RD News Round-Up contacted longtime religious right watcher Frederick Clarkson for his comments about these developments. “The religious right has long coveted the infrastructure and tradition at the heart of American Protestantism,” Clarkson wrote in an e-mail. “Thanks in considerable part to underwriting by theocrats Howard and Roberta Ahamanson, and the help and support of the Institute on Religion and Democracy, they have bitten off a few big chunks of the Episcopal Church, and those chunks have in turn joined forces with some of the most reactionary elements of the worldwide Anglican Communion.”
According to Clarkson, the editor of the recently published Dispatches from the Religious Left: The Future of Faith and Politics in America, “It is worth underscoring that since GAFCON [The Global Anglican Future Conference] is uncertain that the Archbishop of Canterbury will bless all that they want to do, they are also uncertain that they accept his authority.”
“This is an historic moment in the long-term efforts of conservative Catholic and conservative evangelical leaders at the Institute on Religion and Democracy in their efforts to guide and resource the far right factions in the Episcopal Church,” Clarkson pointed out. “The mainline protestant churches have long stood in the way of the religious right’s religious authority and political operations in the U.S. As moderate and progressive institutions of historic standing in Christianity, they pose a tremendous, if not always exercised counterpoint to the claims of religious conservatives. Now the conservatives have an important piece of that institutional tradition to call their own.”
In addition, “It is worth noting that two of the four renegade American diocese that are part of the proposed new Anglican province—were given special permission not to have to ordain women, despite the equal standing of women in the clergy since the 70s.”
Ruddy Hearts Stanek: For years, Raymond Ruddy, a multi-millionaire conservative Catholic, had been more at ease operating in the backrooms of conservative philanthropy, rather than in front of the cameras. This past election cycle, however, Ruddy was in the news when it was revealed that he had contributed more than $300,000 to BornAlive Truth, an organization headed by Jill Stanek which ran a series of anti-Obama ads in several swing states. The ads were part of BornAliveTruth’s efforts to brand Obama as a supporter of infanticide.
Now, in her Pro-Life Pulse e-letter, Stanek announced that the Ruddy-sponsored Gerard Foundation had given her $100,000, the “bulk” of which “will go toward a new media project ProLifeBlogs’ Tim Ruchti and I have been working on for months.”
Bob Jones U. Apologizes for Past Racism: In one of those better-late-than-never moments that came one week before Thanksgiving, Bob Jones University of Greenville, South Carolina, issued a belated, but seemingly heartfelt, online statement apologizing for “allow[ing] institutional policies regarding race to be shaped more directly by that [segregationist] ethos than by the principles and precepts of the Scriptures.” In 2000, Bob Jones III, then president of the university founded in 1927 as a private Christian institution, admitted that the university had been wrong for not admitting African-American students until 1971. At the same time, “he announced the lifting of the University’s policy against interracial dating.”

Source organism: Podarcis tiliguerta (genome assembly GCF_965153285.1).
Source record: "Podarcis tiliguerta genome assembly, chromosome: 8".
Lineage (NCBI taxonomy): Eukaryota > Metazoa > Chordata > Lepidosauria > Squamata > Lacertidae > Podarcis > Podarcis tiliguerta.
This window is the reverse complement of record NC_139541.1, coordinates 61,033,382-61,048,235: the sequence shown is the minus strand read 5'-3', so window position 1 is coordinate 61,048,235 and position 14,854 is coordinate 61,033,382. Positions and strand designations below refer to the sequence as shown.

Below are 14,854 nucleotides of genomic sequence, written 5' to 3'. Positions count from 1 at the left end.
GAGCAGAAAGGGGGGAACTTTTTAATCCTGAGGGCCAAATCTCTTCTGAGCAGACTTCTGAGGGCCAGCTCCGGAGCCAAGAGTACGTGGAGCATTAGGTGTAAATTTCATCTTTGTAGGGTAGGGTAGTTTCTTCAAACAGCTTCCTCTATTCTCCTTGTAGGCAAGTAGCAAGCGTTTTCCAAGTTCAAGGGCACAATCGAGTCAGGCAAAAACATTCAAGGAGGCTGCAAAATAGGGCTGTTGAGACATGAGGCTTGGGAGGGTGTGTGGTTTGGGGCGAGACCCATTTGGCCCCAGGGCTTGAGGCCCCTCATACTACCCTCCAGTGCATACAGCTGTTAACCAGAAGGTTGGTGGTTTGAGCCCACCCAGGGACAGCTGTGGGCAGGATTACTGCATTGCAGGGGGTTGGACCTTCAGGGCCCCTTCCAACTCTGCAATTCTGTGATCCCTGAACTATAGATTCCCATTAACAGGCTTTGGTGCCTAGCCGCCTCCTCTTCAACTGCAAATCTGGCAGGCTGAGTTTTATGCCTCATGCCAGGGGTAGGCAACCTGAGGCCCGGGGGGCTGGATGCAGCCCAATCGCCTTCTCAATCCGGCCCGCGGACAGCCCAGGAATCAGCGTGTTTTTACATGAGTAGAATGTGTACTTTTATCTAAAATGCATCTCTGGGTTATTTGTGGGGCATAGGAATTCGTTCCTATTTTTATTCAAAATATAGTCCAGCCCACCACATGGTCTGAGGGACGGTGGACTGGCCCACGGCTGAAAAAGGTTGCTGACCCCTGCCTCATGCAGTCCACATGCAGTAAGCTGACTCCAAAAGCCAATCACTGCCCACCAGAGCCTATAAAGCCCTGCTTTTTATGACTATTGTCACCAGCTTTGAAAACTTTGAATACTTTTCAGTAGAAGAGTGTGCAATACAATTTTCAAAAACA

The Return of Ted Haggard: Early last month, Ted Haggard returned to the pulpit. This time, instead of being at the center of attention at Colorado Springs, Colorado’s New Life Ministries, the former head of the 30 million-member National Association of Evangelicals, “took the pulpit at Open Bible Fellowship in Morrison, Ill., a 350-member church surrounded by cornfields,” the Associated Press reported. This time around, “The former superstar pastor, disgraced two years ago in a sex-and-drugs scandal … returned … as a Christian businessman preaching a message that was equal parts contrition and defiance.”
Abstinence Merge: In a note to “Friends, Customers and Fellow Abstinence Educators,” from Kathleen M. Sullivan, Chairman and CEO of Project Reality (PR)—“Leader in Abstinence Education Since 1985”—the organization announced that it was merging “at the state and national level” with the Abstinence & Marriage Education Partnership, which was founded by Scott Phelps and is headquartered in northern Illinois. Phelps is “one of the authors of [PR’s] Game Plan and Navigator curricula,” and has “worked with” PR “for several years prior to starting the A & M Partnership, a 501 (c)(3) not-for-profit corporation, a few years ago.”
According to the note, “The merger will give A & M the ability to offer a broader selection of materials covering several school grades. Project Reality has built a substantial foundation of schools and organizations and was able to serve them through state and federally-funded grants over the years. These grants are no longer available to Project Reality, but we believe this new plan of operation will continue to expand the reach of abstinence education to the youth of our country.”